Restoring physical diagnosis to its proper place in clinical medicine requires two types of changes. Clinicians need to change because only the individual physicians can muster the energy it takes to master physical diagnosis. But, systemic changes are also required, because we now live in a medical culture that allows clinicians to make clinical decisions based largely on technologic tests, often after only cursory physical examination. Until this culture changes, constrictive pericarditis will continue to be misdiagnosed as liver disease, and patients will suffer as a consequence. It is up to our teaching programs, clinical leaders, and, perhaps, the patient safety movement to change this climate and restore physical diagnosis to its fundamental role in the care of patients.
3. McGee S, ed. Evidence-Based Physical Diagnosis. 3rd ed. Philadelphia, PA: Elsevier Saunders; 2012. ISBN: 9781437722079.
4. Simel D, Rennie D, eds. The Rational Clinical Examination: Evidence-Based Clinical Diagnosis. New York, NY: McGraw-Hill Professional; 2008. ISBN: 9780071590303.
6. Emerman CL, Dawson N, Speroff T, et al. Comparison of physician judgment and decision aids for ordering chest radiographs for pneumonia in outpatients. Ann Emerg Med. 1991;20:1215-1219. [go to PubMed]
8. Cnyrim CD, Newman-Toker D, Karch C, Brandt T, Strupp M. Bedside differentiation of vestibular neuritis from central "vestibular pseudoneuritis." J Neurol Neurosurg Psychiatry. 2008;79:458-460. [go to PubMed]
9. Kattah JC, Talkad AV, Wang DZ, Hsieh YH, Newman-Toker DE. HINTS to diagnose stroke in the acute vestibular syndrome: three-step bedside oculomotor examination more sensitive than early MRI diffusion-weighted imaging. Stroke. 2009;40:3504-3510. [go to PubMed]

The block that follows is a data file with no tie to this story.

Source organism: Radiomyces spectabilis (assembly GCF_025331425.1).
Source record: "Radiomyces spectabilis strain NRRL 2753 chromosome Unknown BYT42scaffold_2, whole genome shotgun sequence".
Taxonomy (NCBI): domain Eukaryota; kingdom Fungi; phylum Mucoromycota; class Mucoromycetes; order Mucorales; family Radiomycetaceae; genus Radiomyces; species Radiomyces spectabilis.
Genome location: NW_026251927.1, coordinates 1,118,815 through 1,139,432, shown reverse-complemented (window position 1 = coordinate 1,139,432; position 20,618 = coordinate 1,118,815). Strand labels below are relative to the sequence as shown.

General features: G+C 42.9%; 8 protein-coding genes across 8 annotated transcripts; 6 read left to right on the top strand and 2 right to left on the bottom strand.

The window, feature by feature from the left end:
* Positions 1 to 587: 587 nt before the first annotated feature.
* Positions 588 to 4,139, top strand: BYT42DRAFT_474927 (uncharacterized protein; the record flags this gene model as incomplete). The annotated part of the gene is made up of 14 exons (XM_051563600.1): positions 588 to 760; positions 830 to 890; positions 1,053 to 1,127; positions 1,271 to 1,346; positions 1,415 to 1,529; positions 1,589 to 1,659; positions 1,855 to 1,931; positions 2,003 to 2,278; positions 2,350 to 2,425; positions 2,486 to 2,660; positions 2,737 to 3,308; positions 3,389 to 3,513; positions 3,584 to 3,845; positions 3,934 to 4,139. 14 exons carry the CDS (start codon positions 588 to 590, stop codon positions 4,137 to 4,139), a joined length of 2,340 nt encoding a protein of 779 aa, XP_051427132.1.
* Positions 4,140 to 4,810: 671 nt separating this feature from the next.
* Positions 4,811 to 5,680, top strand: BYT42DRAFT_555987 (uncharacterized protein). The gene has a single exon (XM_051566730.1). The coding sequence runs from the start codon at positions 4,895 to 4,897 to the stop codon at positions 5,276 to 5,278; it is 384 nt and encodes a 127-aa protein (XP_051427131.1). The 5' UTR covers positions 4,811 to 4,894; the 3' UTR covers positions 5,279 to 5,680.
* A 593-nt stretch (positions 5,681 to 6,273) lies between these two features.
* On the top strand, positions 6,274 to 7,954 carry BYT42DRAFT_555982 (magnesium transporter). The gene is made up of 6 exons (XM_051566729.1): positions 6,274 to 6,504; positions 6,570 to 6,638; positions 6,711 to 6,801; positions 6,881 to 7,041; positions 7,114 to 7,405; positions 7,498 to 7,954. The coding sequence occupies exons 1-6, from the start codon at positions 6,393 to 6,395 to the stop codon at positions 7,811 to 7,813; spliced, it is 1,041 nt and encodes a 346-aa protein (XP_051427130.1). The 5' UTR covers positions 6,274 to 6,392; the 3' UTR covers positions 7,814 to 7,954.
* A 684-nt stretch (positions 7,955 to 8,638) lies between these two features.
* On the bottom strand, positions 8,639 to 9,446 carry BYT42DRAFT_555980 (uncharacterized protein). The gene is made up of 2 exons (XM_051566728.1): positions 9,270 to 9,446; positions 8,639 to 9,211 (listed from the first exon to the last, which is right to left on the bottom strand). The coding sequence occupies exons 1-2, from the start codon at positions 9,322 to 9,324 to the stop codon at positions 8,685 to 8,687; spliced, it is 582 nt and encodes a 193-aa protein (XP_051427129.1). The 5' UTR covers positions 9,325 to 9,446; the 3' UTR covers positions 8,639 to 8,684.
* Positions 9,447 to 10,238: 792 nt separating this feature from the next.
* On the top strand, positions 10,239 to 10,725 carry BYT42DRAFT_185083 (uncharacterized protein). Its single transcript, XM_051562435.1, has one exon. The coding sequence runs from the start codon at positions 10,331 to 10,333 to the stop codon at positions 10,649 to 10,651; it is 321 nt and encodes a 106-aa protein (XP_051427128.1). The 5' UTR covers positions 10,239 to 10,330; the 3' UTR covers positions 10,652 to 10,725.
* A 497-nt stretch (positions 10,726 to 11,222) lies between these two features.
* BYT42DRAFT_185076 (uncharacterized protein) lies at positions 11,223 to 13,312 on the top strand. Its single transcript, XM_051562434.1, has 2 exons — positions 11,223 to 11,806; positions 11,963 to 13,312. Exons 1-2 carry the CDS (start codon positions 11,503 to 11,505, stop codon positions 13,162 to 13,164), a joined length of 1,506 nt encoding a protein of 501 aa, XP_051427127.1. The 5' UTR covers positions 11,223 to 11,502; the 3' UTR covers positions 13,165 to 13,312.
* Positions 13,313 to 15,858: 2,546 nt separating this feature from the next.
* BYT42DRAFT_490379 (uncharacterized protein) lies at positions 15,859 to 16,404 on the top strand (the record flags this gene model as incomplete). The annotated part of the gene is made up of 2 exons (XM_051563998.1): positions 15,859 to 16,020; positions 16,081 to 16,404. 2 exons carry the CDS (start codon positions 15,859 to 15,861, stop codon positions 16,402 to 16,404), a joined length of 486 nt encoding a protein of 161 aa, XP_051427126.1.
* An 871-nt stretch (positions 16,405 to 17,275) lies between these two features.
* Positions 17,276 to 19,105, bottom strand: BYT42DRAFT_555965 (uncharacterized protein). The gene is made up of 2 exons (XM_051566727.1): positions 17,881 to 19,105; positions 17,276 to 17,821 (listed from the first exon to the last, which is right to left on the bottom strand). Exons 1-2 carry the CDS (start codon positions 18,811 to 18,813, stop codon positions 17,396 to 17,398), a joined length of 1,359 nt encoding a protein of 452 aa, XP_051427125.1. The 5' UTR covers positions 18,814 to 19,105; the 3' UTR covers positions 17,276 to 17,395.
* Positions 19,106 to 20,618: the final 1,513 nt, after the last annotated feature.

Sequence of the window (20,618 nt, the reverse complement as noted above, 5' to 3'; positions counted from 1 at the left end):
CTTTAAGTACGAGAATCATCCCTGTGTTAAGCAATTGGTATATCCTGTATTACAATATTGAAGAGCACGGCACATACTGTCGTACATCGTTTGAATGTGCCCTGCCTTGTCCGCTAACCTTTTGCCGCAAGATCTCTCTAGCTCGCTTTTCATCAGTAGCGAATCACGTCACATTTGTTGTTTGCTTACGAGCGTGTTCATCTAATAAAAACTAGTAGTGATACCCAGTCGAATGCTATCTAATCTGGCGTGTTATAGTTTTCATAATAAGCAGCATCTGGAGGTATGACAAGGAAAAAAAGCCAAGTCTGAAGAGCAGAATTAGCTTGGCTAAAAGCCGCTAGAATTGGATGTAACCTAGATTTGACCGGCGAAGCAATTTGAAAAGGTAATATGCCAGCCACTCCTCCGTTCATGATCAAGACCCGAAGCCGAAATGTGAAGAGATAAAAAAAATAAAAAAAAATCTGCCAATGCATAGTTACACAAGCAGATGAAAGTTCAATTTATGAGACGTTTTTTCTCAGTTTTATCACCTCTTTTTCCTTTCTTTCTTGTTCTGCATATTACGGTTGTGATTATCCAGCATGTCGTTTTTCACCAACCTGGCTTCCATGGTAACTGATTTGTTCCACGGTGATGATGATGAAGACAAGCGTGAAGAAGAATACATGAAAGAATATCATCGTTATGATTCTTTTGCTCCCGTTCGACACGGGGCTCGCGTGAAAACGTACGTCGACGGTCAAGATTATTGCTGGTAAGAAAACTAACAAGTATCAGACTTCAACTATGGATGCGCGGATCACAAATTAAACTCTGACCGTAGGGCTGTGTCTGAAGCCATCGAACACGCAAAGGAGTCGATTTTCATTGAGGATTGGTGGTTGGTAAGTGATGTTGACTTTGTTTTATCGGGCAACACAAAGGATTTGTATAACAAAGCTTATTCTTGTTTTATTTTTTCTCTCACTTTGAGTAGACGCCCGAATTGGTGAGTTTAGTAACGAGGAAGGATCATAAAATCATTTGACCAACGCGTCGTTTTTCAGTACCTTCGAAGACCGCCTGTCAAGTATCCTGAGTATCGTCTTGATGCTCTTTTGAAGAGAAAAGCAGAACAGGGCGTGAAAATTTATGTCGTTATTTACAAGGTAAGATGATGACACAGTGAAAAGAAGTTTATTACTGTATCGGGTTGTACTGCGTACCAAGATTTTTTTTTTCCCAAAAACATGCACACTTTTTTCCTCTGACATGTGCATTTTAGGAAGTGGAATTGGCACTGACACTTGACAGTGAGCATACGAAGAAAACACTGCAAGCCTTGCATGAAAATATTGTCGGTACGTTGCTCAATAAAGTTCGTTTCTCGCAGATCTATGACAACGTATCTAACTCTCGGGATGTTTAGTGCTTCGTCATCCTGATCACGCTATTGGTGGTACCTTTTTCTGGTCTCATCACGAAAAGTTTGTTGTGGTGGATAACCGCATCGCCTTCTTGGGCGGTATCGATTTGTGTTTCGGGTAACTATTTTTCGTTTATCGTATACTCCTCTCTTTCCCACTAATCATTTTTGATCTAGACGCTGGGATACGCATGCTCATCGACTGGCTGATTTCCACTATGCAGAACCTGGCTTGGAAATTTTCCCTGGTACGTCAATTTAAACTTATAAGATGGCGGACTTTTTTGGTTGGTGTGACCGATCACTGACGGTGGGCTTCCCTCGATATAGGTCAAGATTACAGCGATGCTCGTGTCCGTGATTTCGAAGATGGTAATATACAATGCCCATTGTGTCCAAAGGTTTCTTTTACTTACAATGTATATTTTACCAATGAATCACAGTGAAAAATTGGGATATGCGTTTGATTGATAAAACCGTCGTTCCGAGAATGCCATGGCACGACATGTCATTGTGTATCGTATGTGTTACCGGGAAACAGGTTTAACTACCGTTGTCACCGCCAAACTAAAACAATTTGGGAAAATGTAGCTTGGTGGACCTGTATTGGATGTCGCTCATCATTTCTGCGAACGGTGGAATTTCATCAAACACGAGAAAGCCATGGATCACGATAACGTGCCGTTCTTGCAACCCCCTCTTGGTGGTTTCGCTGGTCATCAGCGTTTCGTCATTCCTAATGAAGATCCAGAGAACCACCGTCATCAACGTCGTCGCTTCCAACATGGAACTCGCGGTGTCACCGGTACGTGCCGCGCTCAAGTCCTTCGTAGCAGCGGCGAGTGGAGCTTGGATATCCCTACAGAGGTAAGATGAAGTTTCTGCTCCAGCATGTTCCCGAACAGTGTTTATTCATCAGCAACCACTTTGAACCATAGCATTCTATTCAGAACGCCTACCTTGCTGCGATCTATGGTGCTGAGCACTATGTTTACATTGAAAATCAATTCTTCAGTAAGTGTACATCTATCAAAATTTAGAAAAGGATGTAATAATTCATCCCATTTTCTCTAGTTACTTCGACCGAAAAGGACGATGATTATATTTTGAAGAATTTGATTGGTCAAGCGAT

10. Levell NJ, Wingfield CG, Garioch JJ. Severe lower limb cellulitis is best diagnosed by dermatologists and managed with shared care between primary and secondary care. Br J Dermatol. 2011;164:1326-1328. [go to PubMed]
13. Auleley GR, Kerboull L, Durieux P, Cosquer M, Courpied JP, Ravaud P. Validation of the Ottawa ankle rules in France: a study in the surgical emergency department of a teaching hospital. Ann Emerg Med. 1998;32:14-18. [go to PubMed]
14. Oosterheert JJ, Bonten MJ, Schneider MM, et al. Effectiveness of early switch from intravenous to oral antibiotics in severe community acquired pneumonia: multicentre randomised trial. BMJ. 2006;333:1193. [go to PubMed]
15. Goldman L, Cook EF, Johnson PA, Brand DA, Rouan GW, Lee TH. Prediction of the need for intensive care in patients who come to emergency departments with acute chest pain. N Engl J Med. 1996;334:1498-1504. [go to PubMed]
16. Hamm CW, Goldmann BU, Heeschen C, Kreymann G, Berger J, Meinertz T. Emergency room triage of patients with acute chest pain by means of rapid testing for cardiac troponin T or troponin I. N Engl J Med. 1997;337:1648-1653. [go to PubMed]
17. McGee S. Reliability of physical findings. In: McGee S, ed. Evidence-Based Physical Diagnosis. 3rd ed. Philadelphia, PA: Elsevier Saunders; 2012:29-39. ISBN: 9781437722079.